Capsule movie reviews
"Azur & Asmar"
Working in 3-D computer animation for the first time, French filmmaker Michel Ocelot unveils a look that's at once painted and pixilated, lifelike and artificial. His family-friendly tale works at a slower pace than American kids are used to and with a little too much simplicity for adults. In Ocelot's favor, however, are two irresistible qualities: a singularly delightful way of animating children and his rich, Middle Eastern-inspired imagery. Grade: B+
"Confessions of a Shopaholic"
Effervescent comedic actress Isla Fisher doesn't let a contrived character that's alternately savvy and stupid - depending on the script's needs - take her down in P.J. Hogan's adaptation of Sophie Kinsella's bestselling books. She makes the contortions seem effortless. But the rest of the film, from a romantic subplot with brooding Hugh Dancy to the excess of Patricia Fields' costume design, feels like a chore. Grade: C-
For his latest feature, based on a book by Neil Gaiman, Henry Selick (The Nightmare Before Christmas) melds traditional puppet animation with CGI and 3D (not in all theaters, but worth looking for), and he makes it an extraordinary union. Yet this lovely style subsumes the dramatic weight in Gaiman's tale of a little girl who finds behind a tiny door an enticing but more menacing version of her parents. Selick doesn't create momentum, just more beautiful effects, a wonder that doesn't penetrates past the eyes. Grade: B-
"Friday the 13th"
This isn't a remake of the 1980 original but a revamping, and that's not a compliment. At least a faithful redo would have an excuse for compositing every slasher movie cliche imaginable. The modern return to Camp Crystal Lake almost plays as a Scream-like satire, but it's far too stupid to be that clever. Grade: F
"I've Loved You So Long"
If you considered Rachel Getting Married too boisterous, there's Phillipe Claudel's quieter French version of a woman being released into the care of her sister after a family tragedy. Kristin Scott Thomas is excellent as an ex-con who has to earn her family's trust, and the audience's. Claudel is in no rush to grant forgiveness, but by the second half he loosens up, and the leading actresses make this something truly unique and inspiring. Grade: B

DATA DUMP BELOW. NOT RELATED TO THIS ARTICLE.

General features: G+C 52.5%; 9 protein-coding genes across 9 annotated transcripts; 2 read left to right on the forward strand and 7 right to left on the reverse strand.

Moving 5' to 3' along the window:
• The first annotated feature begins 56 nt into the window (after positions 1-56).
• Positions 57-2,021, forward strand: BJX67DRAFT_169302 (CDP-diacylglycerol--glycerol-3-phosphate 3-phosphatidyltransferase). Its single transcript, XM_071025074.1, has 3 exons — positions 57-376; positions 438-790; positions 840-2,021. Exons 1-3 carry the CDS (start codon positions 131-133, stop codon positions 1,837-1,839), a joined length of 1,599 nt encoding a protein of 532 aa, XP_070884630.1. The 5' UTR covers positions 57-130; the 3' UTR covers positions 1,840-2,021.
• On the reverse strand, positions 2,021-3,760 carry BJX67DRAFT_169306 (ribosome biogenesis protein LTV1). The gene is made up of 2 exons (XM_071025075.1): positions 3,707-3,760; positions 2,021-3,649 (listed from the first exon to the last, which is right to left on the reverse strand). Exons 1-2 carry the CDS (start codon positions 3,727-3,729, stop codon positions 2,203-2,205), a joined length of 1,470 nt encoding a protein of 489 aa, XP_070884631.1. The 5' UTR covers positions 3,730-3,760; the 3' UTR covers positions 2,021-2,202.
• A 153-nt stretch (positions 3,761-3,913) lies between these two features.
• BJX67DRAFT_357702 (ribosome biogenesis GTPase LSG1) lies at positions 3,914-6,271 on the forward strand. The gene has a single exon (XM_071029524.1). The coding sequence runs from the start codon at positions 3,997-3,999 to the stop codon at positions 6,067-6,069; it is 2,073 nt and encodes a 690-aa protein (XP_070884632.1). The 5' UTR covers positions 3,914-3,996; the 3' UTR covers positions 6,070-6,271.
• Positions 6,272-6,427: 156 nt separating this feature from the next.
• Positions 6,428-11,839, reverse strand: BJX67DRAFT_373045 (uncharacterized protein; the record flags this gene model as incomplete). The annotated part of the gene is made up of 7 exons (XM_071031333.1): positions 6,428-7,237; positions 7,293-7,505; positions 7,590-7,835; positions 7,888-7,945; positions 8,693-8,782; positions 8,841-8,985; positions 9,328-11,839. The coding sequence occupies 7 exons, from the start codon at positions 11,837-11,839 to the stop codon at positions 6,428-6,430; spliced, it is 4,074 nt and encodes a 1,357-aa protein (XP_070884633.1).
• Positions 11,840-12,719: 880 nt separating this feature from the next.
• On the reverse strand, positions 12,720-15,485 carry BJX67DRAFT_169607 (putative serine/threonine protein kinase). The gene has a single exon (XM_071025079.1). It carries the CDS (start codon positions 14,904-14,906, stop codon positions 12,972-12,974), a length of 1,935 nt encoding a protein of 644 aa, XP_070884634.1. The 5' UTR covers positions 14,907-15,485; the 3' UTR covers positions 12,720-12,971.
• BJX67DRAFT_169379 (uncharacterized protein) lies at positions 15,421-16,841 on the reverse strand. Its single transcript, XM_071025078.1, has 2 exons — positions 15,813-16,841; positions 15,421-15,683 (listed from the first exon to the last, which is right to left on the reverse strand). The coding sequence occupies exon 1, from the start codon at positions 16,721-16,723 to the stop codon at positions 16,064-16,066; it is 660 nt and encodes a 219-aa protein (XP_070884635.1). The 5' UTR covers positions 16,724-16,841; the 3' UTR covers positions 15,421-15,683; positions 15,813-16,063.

Its story is totally preposterous and its action scenes beg for Dramamine, yet Taken has an unlikely advantage in the casting of Liam Neeson as a retired government agent who hunts down the Albanian sex traffickers that kidnapped his daughter (Columbus' own Maggie Grace). Neeson becomes a one-man rampage of hand-to-hand combat and shots fired with other men's guns. While it isn't recommended behavior for Americans traveling overseas, it's good fun on screen. Grade: B
"Waltz with Bashir"
Though it lost on Oscar night in the Best Foreign Language Film category, Ari Folman's animated documentary about the things he'd witnessed and forgotten in younger years, while serving with the Israeli Defense Forces, is a winner nonetheless. As his extraordinary story sheds light on dark but fascinating elements of modern Israeli history, his experiences both in the past and in its rediscovery should touch a universal nerve among veterans of war. Grade: A
For better or worse, Zack Snyder has made a pitch-perfect, grittily stylized adaptation of Alan Moore's dark graphic novel. This is way more of a superhero drama riddled with angst and existential dread than a pre-summer popcorn flick. It's got splashes of bone-splintering violence and some sexual politics, but also a labyrinthine plot and little of the crowd-pleasing flair of most big-screen spectacles. Fanboys, rejoice; the rest, be warned. Grade: B
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